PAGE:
On March 9 2007, tropical cyclone George hit a camp site in north-west Australia killing two people and injuring others. The temporary accommodation shelters, “dongas”, in which workers were sheltering provided insufficient protection for many workers.
According to one media report on 12 April 2010, the lawyer for FMG, John Karkar,
“…. said his clients’ operations were governed by the Mines Safety Inspections Act because the Pilbara camp was built for the accommodation of mine workers and workers who were building a railway line which was to be used to transport iron ore.”
FMG is seeking the OHS charges to be dropped.
“Mr Karkar said FMG and TPI [The Pilbara Infrastructure] had contracted a company to manage and maintain the work camp and a Memorandum of Understanding meant the contractor was responsible for all maintenance and repairs to the facilities.”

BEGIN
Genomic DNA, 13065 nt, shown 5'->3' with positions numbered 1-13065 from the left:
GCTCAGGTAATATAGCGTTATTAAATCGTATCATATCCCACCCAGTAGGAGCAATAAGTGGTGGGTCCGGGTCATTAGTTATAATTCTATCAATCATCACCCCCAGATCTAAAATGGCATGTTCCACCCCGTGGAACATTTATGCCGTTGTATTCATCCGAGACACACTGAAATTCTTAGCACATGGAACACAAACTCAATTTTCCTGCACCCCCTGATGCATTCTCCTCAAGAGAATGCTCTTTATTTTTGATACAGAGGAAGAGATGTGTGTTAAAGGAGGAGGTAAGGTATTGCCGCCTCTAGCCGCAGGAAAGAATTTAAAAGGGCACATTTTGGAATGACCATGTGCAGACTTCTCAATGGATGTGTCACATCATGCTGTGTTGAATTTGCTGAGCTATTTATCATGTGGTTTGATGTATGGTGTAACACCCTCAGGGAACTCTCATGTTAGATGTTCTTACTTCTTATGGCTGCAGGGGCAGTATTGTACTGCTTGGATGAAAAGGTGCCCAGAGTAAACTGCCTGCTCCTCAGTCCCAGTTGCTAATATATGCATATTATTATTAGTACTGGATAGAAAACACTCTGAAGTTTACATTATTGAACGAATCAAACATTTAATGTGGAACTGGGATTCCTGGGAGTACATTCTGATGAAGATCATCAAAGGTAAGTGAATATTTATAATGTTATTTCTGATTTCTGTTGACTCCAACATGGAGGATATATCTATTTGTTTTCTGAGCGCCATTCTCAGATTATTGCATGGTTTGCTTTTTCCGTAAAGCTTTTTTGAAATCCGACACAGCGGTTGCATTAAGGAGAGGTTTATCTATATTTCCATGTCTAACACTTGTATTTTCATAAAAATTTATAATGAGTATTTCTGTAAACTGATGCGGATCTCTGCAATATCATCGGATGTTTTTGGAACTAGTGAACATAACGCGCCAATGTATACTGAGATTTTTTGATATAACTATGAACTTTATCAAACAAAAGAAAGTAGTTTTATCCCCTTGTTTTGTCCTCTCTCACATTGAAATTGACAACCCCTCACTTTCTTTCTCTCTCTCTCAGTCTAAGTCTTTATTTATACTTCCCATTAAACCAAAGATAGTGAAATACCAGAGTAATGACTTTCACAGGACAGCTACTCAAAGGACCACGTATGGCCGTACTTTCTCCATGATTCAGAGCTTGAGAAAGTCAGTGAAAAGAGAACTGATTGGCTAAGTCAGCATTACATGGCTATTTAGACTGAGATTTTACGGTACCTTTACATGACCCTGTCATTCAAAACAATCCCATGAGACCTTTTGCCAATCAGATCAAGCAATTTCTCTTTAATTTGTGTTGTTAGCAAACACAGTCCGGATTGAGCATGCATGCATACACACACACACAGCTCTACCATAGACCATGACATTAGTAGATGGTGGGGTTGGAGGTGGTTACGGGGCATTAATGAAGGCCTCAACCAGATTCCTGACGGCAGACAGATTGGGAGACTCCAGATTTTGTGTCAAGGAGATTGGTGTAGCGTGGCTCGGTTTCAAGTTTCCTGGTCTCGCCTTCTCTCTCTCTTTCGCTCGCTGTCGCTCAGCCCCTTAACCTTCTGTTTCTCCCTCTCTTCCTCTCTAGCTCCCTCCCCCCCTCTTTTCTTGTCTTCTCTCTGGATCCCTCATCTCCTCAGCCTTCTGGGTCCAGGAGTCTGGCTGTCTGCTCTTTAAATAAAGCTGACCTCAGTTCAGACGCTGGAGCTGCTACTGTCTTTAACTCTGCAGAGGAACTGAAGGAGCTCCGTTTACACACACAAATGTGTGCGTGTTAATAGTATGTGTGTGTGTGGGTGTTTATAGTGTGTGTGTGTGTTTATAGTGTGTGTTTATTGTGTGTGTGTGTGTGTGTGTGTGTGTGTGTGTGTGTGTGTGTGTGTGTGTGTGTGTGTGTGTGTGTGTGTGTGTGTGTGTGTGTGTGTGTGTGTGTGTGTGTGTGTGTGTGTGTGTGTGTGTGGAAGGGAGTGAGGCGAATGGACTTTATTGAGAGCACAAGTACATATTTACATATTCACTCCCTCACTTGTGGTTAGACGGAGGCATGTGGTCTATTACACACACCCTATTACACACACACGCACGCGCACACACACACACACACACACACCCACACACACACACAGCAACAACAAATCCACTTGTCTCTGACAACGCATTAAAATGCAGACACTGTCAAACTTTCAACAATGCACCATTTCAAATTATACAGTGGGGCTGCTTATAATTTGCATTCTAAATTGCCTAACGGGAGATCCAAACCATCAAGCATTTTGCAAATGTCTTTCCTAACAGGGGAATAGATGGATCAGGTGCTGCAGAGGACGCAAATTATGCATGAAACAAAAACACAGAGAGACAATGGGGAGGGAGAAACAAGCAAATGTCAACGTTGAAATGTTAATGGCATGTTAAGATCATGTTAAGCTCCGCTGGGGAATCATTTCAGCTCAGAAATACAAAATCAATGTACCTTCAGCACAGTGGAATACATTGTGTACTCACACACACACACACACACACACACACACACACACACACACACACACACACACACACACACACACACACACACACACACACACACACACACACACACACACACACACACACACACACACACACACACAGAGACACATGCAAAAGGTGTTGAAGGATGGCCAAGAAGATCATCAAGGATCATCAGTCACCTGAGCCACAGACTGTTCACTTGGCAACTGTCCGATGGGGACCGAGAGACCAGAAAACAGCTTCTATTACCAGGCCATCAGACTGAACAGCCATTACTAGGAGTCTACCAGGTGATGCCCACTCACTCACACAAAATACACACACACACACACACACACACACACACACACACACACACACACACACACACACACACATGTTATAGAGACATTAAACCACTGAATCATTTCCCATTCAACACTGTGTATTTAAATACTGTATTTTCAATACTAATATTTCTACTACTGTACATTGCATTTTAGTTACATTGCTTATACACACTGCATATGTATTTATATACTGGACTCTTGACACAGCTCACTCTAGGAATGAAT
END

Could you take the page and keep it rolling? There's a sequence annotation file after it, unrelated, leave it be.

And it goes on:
It seems odd that such an experienced mining company would choose to point the finger at another company rather than accepting the shared responsibility for the injuries and deaths and move on. And that other company, The Pilbara Infrastructure Pty Ltd, may not really be a contractor as TPI has been described elsewhere as a “subsidiary” of FMG.
The dispute is also an indication of the issues associated with the harmonisation of workplace safety laws across Australia. But, where the justification in the past has been to reduce “red tape”, here is an example of a company choosing which safety laws it has broken and taking advantage of the plethora of safety laws for an unreported purpose but surely not one that may apply a higher penalty.
According to an AAP report also on 12 April 2010, FMG is pointing lots of fingers to other contractors saying that the camp was incorrectly rated for extreme weather exposure. This may all be true but FMG will need to prove that it should not be held responsible for the injuries and deaths of workers in a camp established for its benefit by its subsidiary and by companies it contracted.
The trial resumes on 19 April 2010.